Skip to main content

Dr. Tamara Kear receives nursing research award

Dr. Kear
Dr. Tammie Kear, right, with student Mary-Claire Rocha, interview women in the bateyes as part of Dr. Kear's study.


Tamara M. Kear, Ph.D., R.N., CNN, assistant professor in the College of Nursing, was the recipient of the 2013 Research Abstract Award by the American Nephrology Nurses' Association (ANNA), presented on April 23rd in Las Vegas at their 44th National Symposium for her presentation "Hypertension in Haitian Migrant Communities in the Dominican Republic: An Investigation of Rural Bateyes." She has made several trips to the country with nursing students who monitor blood pressures of hundreds of adult and discuss risk factors, management and medications.

In developing countries, hypertension is a growing chronic health condition. Its prevalence in the Caribbean is estimated to be as high as 55 percent in some populations—including Haitian migrant communities in the Dominican Republic. While there is anecdotal evidence from health-care teams, there is little actual data due to social class inequities and health-related disparities.

Dr. Kear is focusing her research on the Haitian migrant workers and families who live in bateyes, the shanty towns next to the sugar cane fields in the Dominican Republic. As an expert in nephrology nursing, Dr. Kear sees first-hand how damaging high blood pressure can be to the kidneys and health, in general. She is studying this population because “They are the ones who fall through the cracks of the health-care system. They are not considered Dominican citizens—even children born in the Dominican Republic of Haitian parents are not Dominican. Neither Haiti nor the Dominican Republic recognizes citizenship of these children, who have no country to call their home.” This makes for an increasingly vulnerable population that may be left unnoticed and untreated.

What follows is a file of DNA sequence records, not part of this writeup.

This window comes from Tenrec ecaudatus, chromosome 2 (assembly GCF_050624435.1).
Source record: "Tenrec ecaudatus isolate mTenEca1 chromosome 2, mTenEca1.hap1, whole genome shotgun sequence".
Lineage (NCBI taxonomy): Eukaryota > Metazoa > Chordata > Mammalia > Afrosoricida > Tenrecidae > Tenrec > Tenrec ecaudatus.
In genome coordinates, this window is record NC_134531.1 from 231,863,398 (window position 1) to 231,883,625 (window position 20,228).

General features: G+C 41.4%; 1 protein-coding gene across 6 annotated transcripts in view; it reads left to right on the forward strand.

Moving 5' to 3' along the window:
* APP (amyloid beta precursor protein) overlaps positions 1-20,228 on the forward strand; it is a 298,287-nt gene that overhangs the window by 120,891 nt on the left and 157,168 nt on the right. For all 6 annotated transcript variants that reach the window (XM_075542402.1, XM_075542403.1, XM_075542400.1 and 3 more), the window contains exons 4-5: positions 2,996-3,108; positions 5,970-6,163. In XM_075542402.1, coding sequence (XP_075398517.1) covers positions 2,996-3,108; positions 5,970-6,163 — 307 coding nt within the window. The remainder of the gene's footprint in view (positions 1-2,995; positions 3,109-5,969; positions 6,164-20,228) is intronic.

Dr. Kear’s study has been used to inform revisions to the health assessment tool used by American and Canadian teams who provide healthcare in the bateyes. She and her students have also been invited to present a workshop to a group of 200 Haitian women attending an annual Women's Retreat in Santo Domingo, DR in October 2013. This workshop will focus on blood pressure screening, health promotion and hypertension risk reduction measures, and a low-sodium cooking class and taste testing for the women. Dr. Kear reports that she has been using the data from her study to prepare for the workshop and has been working closely with Dominican and Haitian organizers for the Women's Retreat so that it meets the cultural and socioeconomic needs of this population.



Dr. Kear at her desk
Dr. Tamara Kear in the College of Nursing